7. 4.Students will learn the multiple purposes in keeping a journal—as a record of past events, thoughts, memories, conversations, feelings, current events, one’s reading, and prayer and devotion.

  8. 5.Student will learn that the best writers can find interest in most “uninteresting” events, remembering the importance of keeping his “inner eye” open to interpret his experience.

  9. 6.The journal writing exercise will give the student the necessary preparation to write personal narratives and biographical essays.


  1. Student will study the autobiography as a medium in which the author makes sense of his life experience and will explore the ways in which the author gathers and uses detail to construct a meaningful story. The student will learn to examine the author’s “protagonist” as a revelation of himself.

  2. Student will learn important aspects of the autobiography, such as plot, conflict, climax and resolution.

  3. Student will answer study guide questions on the material to improve reading comprehension and vocabulary.

  4. Student will look at the autobiography's details and examine what they reveals about the author’s occupation, personality, convictions, etc.

  5. Student will choose an independent reading book (autobiography) and write a report.

  6. Student will write a personal narrative.

  7. Students will read works by the following authors: Davy Crockett, James Thurber, Hudson Taylor, Helen Keller, Booker T. Washington, Charles Dickens and others.


  1. Students will read and study classic biographies or excerpts from those biographies, including those by the following authors: Samuel Johnson, Cotton Mather, Robert Southey, Plutarch, Thomas Jefferson, Nathaniel Hawthorne, Thomas Babbington Macaulay, and Washington Irving.

  2. Student will answer study questions on the material to improve reading comprehension and vocabulary.

  3. Student will choose an independent reading book (biography) and write a report.

  4. Students will write a biography of an older person still living, perhaps a relative or a friend of the family. Students will do library research and interviews with the person about whom they are writing. Students will learn about proper documentation and bibliographies.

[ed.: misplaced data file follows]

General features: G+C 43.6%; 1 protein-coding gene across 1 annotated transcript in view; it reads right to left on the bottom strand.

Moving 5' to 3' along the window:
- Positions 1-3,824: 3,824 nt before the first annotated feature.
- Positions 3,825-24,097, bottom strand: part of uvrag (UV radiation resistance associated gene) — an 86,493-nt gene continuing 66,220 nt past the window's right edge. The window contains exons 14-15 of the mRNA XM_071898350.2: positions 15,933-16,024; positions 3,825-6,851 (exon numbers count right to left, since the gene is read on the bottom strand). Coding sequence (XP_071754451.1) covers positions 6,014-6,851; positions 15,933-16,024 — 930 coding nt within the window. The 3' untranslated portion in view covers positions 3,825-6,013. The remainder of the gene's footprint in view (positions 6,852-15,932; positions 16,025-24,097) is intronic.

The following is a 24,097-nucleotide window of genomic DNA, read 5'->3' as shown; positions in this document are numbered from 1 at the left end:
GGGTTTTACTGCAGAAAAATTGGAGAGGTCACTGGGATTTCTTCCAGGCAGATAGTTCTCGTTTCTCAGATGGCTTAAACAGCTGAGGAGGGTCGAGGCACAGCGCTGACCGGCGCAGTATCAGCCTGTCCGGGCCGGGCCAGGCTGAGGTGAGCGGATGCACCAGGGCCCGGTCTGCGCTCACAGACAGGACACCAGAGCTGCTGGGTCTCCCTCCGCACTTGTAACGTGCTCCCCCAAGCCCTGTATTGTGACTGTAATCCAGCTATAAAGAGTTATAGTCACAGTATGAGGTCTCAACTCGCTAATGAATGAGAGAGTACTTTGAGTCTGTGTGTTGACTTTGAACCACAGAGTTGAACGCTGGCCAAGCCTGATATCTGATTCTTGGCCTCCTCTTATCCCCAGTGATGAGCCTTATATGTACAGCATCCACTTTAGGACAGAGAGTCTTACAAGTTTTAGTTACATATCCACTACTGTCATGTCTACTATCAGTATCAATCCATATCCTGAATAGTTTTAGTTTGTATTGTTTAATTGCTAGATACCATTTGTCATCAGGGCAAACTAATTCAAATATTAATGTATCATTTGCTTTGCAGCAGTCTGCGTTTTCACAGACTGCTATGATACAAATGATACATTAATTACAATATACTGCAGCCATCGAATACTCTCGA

As part of his study of biography, student will read Shakespeare’s Julius Caesar. Goals of the instruction will include

  1. learn vocabulary from the play.

  2. practice reading the play aloud.

  3. practice interpreting difficult passages through exercises devised to increase student’s reading comprehension.

  4. study the sources for the play, including Plutarch’s biography of Julius Caesar.

  5. read a critical work on the play.

  6. compare the dramatic work with Shakespeare’s sources.

  7. study the terms applied to the poetic techniques and figures of speech used in the play.

  8. understand the major themes and how they are dramatically presented in the play.

  9. write a critical paper on one of the themes.

  10. watch a film production of the work.

  11. memorize at least five passages from the play.


  1. Student will do a complete study of grammar and usage that will include parsing and diagramming. Student will learn all parts of speech; the tense, voice, and principal parts of verbs; all functions of nouns; verbals; phrases (verbal and prepositional); all types of clauses; punctuation; and SAT usage.

  2. Student will be given sample SAT tests on usage.


  1. Students will study the various techniques in poetry, including scansion, meter, alliteration, rhyme, imagery and figures of speech.

  2. Students will study the poetry and lives of various notable poets. Student will memorize six poems and recite them in front of the class and in front of a larger audience at the end of the year.


  1. Students will write a speech to be presented in front of an audience at the end of the year.

  2. Students will learn the importance of poise, gestures, and the regulation of the voice’s pitch and volume in delivering a speech.